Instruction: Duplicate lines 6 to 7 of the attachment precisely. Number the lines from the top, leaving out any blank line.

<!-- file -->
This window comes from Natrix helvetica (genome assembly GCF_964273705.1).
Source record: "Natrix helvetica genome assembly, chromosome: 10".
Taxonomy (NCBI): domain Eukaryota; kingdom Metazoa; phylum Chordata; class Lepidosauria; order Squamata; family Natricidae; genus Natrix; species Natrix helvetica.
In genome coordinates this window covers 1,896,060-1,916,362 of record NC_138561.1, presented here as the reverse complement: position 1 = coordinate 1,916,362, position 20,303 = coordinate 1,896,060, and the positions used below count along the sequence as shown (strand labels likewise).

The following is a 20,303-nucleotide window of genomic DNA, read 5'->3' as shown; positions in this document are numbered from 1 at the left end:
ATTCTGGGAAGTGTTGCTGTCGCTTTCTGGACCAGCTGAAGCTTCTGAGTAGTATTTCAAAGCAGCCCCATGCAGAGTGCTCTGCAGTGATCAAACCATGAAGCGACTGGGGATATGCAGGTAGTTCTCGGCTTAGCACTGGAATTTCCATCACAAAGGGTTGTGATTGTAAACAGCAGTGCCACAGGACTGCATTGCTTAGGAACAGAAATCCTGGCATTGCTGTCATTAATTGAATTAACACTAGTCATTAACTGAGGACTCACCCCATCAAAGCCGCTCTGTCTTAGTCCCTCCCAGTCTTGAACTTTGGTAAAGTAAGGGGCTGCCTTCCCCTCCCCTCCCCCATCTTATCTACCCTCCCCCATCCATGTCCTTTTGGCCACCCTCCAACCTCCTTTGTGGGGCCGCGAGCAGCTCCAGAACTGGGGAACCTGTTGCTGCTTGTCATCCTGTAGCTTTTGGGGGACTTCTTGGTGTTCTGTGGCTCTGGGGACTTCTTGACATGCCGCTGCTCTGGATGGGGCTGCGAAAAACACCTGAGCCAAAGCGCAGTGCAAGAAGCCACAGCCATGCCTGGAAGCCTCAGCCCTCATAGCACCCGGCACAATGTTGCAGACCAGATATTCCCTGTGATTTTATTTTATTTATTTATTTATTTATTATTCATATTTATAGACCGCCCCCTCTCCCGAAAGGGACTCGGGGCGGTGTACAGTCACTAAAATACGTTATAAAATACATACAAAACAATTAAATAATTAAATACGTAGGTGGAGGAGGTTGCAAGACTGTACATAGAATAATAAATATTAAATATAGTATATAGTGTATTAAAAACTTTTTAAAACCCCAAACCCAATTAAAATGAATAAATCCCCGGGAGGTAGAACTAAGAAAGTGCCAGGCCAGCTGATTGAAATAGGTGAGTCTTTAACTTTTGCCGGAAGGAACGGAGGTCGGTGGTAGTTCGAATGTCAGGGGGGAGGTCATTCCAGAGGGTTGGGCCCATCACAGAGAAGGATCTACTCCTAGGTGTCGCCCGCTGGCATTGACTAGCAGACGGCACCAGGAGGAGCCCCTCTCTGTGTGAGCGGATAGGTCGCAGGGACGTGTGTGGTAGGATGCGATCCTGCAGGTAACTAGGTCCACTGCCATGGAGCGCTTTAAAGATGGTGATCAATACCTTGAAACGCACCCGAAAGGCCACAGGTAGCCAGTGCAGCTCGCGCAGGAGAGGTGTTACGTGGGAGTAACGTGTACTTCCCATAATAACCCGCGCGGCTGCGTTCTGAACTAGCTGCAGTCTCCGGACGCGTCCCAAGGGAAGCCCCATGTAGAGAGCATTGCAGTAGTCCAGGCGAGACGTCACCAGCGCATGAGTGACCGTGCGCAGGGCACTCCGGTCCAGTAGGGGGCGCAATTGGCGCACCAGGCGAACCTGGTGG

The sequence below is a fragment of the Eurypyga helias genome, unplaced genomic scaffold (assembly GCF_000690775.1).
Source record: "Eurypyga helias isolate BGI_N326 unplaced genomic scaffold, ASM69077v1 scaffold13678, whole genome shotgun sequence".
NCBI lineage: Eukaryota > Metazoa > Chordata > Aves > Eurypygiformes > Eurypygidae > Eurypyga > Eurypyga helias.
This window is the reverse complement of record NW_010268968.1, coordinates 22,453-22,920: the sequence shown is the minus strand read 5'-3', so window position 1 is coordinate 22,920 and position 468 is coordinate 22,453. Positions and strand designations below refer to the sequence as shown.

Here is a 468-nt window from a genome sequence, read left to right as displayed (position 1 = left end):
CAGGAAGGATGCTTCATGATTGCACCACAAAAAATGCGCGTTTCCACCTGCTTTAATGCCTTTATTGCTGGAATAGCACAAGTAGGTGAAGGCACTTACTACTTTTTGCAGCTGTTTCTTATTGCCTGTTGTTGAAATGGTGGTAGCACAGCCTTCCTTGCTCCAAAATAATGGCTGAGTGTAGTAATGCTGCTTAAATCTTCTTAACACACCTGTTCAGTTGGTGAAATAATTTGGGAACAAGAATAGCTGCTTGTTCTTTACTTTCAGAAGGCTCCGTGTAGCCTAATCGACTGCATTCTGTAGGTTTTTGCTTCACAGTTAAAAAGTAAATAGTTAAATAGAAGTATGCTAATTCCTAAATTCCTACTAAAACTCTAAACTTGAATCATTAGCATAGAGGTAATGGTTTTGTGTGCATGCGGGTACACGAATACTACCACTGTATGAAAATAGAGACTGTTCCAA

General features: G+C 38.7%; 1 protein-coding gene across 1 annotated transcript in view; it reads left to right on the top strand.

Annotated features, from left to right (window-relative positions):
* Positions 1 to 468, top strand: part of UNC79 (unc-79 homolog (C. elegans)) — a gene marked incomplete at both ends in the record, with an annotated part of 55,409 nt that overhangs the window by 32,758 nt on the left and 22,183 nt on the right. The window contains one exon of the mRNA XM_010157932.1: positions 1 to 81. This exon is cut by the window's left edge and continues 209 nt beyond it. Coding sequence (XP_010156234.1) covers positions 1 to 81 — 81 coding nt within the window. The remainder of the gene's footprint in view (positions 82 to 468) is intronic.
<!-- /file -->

ATTCTGGGAAGTGTTGCTGTCGCTTTCTGGACCAGCTGAAGCTTCTGAGTAGTATTTCAAAGCAGCCCCATGCAGAGTGCTCTGCAGTGATCAAACCATGAAGCGACTGGGGATATGCAGGTAGTTCTCGGCTTAGCACTGGAATTTCCATCACAAAGGGTTGTGATTGTAAACAGCAGTGCCACAGGACTGCATTGCTTAGGAACAGAAATCCTGGCATTGCTGTCATTAATTGAATTAACACTAGTCATTAACTGAGGACTCACCCCATCAAAGCCGCTCTGTCTTAGTCCCTCCCAGTCTTGAACTTTGGTAAAGTAAGGGGCTGCCTTCCCCTCCCCTCCCCCATCTTATCTACCCTCCCCCATCCATGTCCTTTTGGCCACCCTCCAACCTCCTTTGTGGGGCCGCGAGCAGCTCCAGAACTGGGGAACCTGTTGCTGCTTGTCATCCTGTAGCTTTTGGGGGACTTCTTGGTGTTCTGTGGCTCTGGGGACTTCTTGACATGCCGCTGCTCTGGATGGGGCTGCGAAAAACACCTGAGCCAAAGCGCAGTGCAAGAAGCCACAGCCATGCCTGGAAGCCTCAGCCCTCATAGCACCCGGCACAATGTTGCAGACCAGATATTCCCTGTGATTTTATTTTATTTATTTATTTATTTATTATTCATATTTATAGACCGCCCCCTCTCCCGAAAGGGACTCGGGGCGGTGTACAGTCACTAAAATACGTTATAAAATACATACAAAACAATTAAATAATTAAATACGTAGGTGGAGGAGGTTGCAAGACTGTACATAGAATAATAAATATTAAATATAGTATATAGTGTATTAAAAACTTTTTAAAACCCCAAACCCAATTAAAATGAATAAATCCCCGGGAGGTAGAACTAAGAAAGTGCCAGGCCAGCTGATTGAAATAGGTGAGTCTTTAACTTTTGCCGGAAGGAACGGAGGTCGGTGGTAGTTCGAATGTCAGGGGGGAGGTCATTCCAGAGGGTTGGGCCCATCACAGAGAAGGATCTACTCCTAGGTGTCGCCCGCTGGCATTGACTAGCAGACGGCACCAGGAGGAGCCCCTCTCTGTGTGAGCGGATAGGTCGCAGGGACGTGTGTGGTAGGATGCGATCCTGCAGGTAACTAGGTCCACTGCCATGGAGCGCTTTAAAGATGGTGATCAATACCTTGAAACGCACCCGAAAGGCCACAGGTAGCCAGTGCAGCTCGCGCAGGAGAGGTGTTACGTGGGAGTAACGTGTACTTCCCATAATAACCCGCGCGGCTGCGTTCTGAACTAGCTGCAGTCTCCGGACGCGTCCCAAGGGAAGCCCCATGTAGAGAGCATTGCAGTAGTCCAGGCGAGACGTCACCAGCGCATGAGTGACCGTGCGCAGGGCACTCCGGTCCAGTAGGGGGCGCAATTGGCGCACCAGGCGAACCTGGTGG

The sequence below is a fragment of the Eurypyga helias genome, unplaced genomic scaffold (assembly GCF_000690775.1).